Inside the Complicated History of Anti-Cop Anthem ‘Sound of Da Police’
The 1993 song reinvigorated KRS-One’s career — and against all odds became a Hollywood (and police) favorite
In 1992, KRS-One was at a crossroads. After a string of three gold records, his group, Boogie Down Productions, had only sold 250,000 copies of its most recent album, Sex and Violence. He was under industry fire for throwing PM Dawn rapper Prince Be off the stage during a notorious show at New York City’s Sound Factory. Some listeners complained that his music had become too preachy; others questioned his decision to drop a song like “13 and Good.” Meanwhile, BDP itself was coming apart. Other members had sued him for half the ownership of the group, and he’d recently split with his wife, Ms. Melodie, who was also a part of the crew.
Sitting at the Tokyo airport while on tour in support of Sex and Violence, that year, he wrote the lyrics for a new song. He called it “Sound of Da Police.” There wasn’t a particular incident that inspired it. Nothing had occurred between him and the authorities in Japan. The L.A. uprisings had happened earlier that year, but they weren’t consciously on his mind. The song’s inspiration was straightforward and ingrained: generation after generation after generation of Black people experiencing unfair treatment and violence at the hands of the cops.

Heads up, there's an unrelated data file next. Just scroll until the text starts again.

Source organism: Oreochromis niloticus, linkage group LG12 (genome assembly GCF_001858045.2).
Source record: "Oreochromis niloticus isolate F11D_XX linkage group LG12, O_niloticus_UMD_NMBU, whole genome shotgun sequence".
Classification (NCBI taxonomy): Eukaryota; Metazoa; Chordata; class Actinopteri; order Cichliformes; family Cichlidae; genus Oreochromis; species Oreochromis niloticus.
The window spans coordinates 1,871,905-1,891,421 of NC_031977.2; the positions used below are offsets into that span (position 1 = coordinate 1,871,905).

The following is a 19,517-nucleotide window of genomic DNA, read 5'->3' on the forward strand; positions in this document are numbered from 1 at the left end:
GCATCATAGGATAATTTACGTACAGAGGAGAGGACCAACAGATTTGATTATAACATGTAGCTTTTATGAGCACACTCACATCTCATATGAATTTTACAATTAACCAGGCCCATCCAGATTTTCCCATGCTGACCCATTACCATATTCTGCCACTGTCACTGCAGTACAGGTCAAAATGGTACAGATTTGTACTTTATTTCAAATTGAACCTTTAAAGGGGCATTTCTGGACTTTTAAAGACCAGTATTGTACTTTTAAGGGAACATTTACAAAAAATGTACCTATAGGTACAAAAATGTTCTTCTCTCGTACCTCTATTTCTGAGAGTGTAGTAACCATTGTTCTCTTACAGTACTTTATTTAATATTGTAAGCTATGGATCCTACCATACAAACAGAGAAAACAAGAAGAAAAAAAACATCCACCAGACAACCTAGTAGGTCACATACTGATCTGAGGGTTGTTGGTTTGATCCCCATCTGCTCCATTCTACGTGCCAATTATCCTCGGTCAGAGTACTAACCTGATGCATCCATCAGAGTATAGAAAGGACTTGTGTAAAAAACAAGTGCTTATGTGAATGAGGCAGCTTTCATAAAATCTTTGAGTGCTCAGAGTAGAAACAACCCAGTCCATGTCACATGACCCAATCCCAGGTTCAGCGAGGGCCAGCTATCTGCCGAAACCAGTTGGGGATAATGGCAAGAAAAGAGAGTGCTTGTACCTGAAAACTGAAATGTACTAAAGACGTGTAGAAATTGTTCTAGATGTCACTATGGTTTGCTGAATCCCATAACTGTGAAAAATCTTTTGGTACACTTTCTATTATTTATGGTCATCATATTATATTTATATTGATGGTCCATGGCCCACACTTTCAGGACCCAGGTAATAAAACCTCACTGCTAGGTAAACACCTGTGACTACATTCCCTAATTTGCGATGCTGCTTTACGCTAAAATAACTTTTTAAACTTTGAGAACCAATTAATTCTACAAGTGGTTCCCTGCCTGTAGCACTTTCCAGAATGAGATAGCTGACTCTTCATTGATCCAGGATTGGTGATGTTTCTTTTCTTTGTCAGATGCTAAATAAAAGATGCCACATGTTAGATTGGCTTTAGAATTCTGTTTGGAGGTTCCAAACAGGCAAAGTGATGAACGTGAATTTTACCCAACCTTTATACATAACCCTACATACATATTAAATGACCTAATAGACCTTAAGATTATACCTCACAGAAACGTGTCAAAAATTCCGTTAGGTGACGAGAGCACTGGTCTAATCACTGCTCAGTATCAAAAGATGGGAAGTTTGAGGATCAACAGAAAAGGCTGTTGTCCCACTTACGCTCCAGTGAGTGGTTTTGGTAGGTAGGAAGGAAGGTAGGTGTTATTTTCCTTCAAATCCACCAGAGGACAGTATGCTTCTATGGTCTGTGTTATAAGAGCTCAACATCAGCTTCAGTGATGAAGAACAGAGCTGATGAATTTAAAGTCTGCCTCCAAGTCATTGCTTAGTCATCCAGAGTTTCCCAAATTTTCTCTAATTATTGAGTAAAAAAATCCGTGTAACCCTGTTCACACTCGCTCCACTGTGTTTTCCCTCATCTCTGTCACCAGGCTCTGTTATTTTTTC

“When you’re from my hood, from the Bronx, it’s like every day we go get milk, eggs, and fuck the police. We have no respect for that institution at all.”
“It’s just every day, fuck the police, straight up,” says KRS-One, speaking on the phone from his home in Atlanta. “It’s still like that to this very day. July 2020: Fuck the police. When you’re from my hood, from the Bronx, it’s like every day we go get milk, eggs, and fuck the police. We have no respect for that institution at all.”
“Sound of Da Police” wasn’t the first time KRS called out police harassment and criminality in his music. With BDP, he had released…